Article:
For any Texas companies that have not been paying close attention to the nation-wide trend of “ban-the box” laws, this is your wake up call. On March 24, 2016, the Austin City Council, by an 8-2 vote, approved the Fair Chance Hiring Ordinance, which prevents employers from inquiring about applicants’ criminal backgrounds until after a conditional offer of employment has been made. With this Ordinance, Austin has joined numerous other cities and states (Chicago, New York City, New Jersey, and Massachusetts, to name a few) in restricting private employers’ ability to ask about criminal history.

Although Austin passed a similar ordinance in 2008, the ordinance prevented only public employers from asking about criminal history during the initial application process. The new Ordinance, however, applies to private employers with 15 or more employees in Austin, making Austin the first Texas city to “ban-the-box” for private employers.

Similar to other “ban-the-box” laws, the Austin Ordinance is not a wholesale prohibition on inquiries into an applicant’s criminal history. An employer may ask about criminal history, but only after a conditional offer of employment has been made. Nevertheless, this new restriction could drastically change employers’ preferred hiring practices, especially for those employers that automatically reject any applicant with a criminal background.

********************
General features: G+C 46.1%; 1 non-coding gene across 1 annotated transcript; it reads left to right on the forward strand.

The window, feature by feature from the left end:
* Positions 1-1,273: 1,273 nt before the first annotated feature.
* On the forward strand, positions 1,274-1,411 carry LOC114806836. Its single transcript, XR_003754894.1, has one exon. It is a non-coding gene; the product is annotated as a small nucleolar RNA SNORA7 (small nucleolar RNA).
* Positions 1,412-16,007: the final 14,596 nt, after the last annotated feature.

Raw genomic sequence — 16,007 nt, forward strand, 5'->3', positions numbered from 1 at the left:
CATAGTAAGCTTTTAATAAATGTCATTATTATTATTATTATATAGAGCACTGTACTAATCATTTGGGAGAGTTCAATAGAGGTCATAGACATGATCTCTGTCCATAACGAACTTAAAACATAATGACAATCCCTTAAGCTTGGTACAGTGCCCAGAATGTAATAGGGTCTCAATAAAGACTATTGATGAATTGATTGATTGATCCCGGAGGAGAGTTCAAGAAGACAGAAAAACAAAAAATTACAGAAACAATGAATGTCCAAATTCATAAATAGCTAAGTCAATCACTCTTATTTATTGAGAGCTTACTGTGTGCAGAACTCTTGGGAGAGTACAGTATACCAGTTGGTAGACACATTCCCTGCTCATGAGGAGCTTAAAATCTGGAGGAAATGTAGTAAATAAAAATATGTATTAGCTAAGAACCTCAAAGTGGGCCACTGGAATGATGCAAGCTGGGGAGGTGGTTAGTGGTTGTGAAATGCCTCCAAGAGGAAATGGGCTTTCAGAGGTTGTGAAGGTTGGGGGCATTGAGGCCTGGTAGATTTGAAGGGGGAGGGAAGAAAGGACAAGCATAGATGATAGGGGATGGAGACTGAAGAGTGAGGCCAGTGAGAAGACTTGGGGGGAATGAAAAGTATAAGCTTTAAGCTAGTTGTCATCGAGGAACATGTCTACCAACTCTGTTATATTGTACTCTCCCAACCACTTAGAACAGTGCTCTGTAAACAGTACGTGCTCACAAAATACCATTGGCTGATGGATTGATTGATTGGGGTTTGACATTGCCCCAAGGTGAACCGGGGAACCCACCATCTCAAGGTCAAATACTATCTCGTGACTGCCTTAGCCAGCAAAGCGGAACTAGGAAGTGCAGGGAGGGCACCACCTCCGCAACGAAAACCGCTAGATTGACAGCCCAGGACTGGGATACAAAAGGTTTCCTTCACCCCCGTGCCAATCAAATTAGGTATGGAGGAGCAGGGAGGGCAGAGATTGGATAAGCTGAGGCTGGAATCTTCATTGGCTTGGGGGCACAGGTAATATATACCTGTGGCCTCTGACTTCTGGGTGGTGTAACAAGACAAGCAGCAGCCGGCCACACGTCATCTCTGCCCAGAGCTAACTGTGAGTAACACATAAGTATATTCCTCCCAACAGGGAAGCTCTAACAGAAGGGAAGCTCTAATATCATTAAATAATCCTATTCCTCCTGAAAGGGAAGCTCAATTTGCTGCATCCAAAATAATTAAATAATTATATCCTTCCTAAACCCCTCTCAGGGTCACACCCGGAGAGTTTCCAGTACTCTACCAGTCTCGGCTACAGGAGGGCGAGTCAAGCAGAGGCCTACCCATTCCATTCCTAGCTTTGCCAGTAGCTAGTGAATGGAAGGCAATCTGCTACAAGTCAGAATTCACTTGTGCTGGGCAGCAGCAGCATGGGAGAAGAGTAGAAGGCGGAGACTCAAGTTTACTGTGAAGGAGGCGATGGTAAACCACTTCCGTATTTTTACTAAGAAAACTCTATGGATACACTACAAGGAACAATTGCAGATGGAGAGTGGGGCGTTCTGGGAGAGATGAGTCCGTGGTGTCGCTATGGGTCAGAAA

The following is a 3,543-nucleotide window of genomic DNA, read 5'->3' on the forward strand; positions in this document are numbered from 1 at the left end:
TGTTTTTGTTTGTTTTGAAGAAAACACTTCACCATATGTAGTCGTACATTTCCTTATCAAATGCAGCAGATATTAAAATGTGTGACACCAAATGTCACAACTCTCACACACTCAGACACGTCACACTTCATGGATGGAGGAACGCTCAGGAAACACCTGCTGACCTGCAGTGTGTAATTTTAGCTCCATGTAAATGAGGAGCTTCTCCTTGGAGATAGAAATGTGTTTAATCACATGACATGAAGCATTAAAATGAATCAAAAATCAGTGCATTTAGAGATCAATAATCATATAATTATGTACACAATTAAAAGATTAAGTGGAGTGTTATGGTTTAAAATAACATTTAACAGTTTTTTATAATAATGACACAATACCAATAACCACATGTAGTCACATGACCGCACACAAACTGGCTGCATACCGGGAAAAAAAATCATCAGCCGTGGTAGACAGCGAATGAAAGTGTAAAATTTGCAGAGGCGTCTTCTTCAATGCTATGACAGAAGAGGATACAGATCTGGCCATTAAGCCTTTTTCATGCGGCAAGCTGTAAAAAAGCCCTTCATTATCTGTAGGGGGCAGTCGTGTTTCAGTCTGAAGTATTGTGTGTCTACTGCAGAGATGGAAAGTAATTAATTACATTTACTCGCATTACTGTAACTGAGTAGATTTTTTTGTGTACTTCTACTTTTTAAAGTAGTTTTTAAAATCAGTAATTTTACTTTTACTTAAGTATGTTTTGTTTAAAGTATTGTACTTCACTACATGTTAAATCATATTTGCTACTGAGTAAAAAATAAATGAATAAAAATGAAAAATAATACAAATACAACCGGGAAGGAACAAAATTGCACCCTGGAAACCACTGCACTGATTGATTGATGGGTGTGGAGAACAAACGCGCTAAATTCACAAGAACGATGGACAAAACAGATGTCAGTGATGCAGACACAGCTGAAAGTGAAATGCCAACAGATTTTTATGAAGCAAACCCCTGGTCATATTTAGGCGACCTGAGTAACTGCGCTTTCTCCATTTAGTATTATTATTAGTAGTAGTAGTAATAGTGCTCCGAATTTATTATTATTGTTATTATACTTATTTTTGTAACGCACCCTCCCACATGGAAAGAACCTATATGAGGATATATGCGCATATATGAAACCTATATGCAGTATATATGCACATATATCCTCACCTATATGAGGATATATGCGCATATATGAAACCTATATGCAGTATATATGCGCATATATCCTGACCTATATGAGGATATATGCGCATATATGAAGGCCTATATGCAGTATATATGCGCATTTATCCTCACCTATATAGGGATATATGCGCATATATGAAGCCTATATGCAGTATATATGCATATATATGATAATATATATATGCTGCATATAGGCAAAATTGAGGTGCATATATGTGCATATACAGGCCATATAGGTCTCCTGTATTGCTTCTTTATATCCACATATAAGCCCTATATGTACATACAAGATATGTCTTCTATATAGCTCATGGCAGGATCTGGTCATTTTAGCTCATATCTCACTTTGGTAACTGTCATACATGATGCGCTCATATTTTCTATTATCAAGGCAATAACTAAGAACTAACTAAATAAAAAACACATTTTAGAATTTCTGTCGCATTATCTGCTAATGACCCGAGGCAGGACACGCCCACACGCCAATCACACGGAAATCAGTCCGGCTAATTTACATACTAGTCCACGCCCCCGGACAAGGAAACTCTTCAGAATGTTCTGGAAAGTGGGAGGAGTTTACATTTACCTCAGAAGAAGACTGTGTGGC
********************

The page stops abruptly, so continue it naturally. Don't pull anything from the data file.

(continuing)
Employers with at least 15 employees in Austin should promptly review their employment applications (including any online applications) distributed in Austin, and remove any questions regarding an applicant’s criminal history. Likewise, companies should alter their hiring practices to comply with the Ordinance. By failing to do so, an employer will risk civil penalties, and, perhaps more notably, an investigation from the City of Austin Equal Employment & Fair Housing Office, which enforces Title VII and other similar federal statutes and local ordinances in Austin. Fortunately, employers have a bit of time to adjust to the Ordinance, as any violations that occur within the first year in which the Ordinance is in effect (April 4, 2016 to April 4, 2017) will only result in a written warning. However, it is never too soon for employers to start ensuring their applications and hiring processes are compliant with the new Austin Ordinance.